Read this if you haven’t already: http://wptavern.com/ryan-hellyers-aws-nightmare-leaked-access-keys-result-in-a-6000-bill-overnight
- Ryan Hellyer, a well-known WordPress developer, open sources his website code (like many people do)
- Ryan was sure to remove his wp-config.php file from the repo, because it contained his AWS key, among other critical items.
- A file called wp-config.php.save was mistakenly left in the repo, which contained the exact same stuff wp-config.php did
- Someone finds the AWS key and opens up a bunch of servers on Ryan’s account, eventually racking up a bill of almost $6,000.
- Much of the damage was done within 12 hours of opening the Git repository.
It’s scary that this process seems to be so automated. I’d imagine there are bots that scan open source repos for exposed AWS access keys just like this. And once a “hot” one is found, go to town on creating a bunch of servers, probably for spam or some other nefarious purpose.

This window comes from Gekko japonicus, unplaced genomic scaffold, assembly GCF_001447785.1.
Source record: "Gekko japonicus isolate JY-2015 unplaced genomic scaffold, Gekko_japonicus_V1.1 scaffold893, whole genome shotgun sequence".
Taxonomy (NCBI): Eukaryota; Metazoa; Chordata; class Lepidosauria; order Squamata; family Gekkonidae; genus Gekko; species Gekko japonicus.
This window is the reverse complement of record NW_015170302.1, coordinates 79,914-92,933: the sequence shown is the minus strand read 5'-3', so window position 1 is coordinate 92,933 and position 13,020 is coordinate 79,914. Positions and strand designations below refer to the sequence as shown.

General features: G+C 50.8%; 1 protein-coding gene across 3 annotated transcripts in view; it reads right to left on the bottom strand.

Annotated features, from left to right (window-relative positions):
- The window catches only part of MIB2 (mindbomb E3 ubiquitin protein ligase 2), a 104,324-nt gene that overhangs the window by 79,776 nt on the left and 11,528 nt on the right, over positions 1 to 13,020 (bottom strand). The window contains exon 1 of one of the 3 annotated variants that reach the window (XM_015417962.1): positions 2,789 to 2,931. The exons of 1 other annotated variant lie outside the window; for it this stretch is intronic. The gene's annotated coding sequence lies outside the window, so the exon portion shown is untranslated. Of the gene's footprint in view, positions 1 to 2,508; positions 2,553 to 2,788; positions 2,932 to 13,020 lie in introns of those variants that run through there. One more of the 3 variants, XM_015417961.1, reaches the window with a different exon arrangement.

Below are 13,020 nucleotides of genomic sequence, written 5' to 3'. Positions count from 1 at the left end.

At the time Amazon sent out its “suspicious activity” email, they should’ve just suspended the account from making any further instances. I’m not sure why they allowed it to continue at that point.
I’m a big believer in learning from mistakes, even if they turn out to be expensive. But $6,000 for something like this would be a tough pill to swallow.
Hopefully Amazon grants the concession for unauthorized activity. I’ve never heard of something like this happening before, but he can’t be the only one.
After that, maybe Amazon should set up some honeypot to catch the people that illegally rack up thousands of dollars in hosting bills on other people’s dimes.
If you use AWS to run your technology stack, even if you don’t open source your code, it may be a good idea to read up on access policies which could prevent something like this.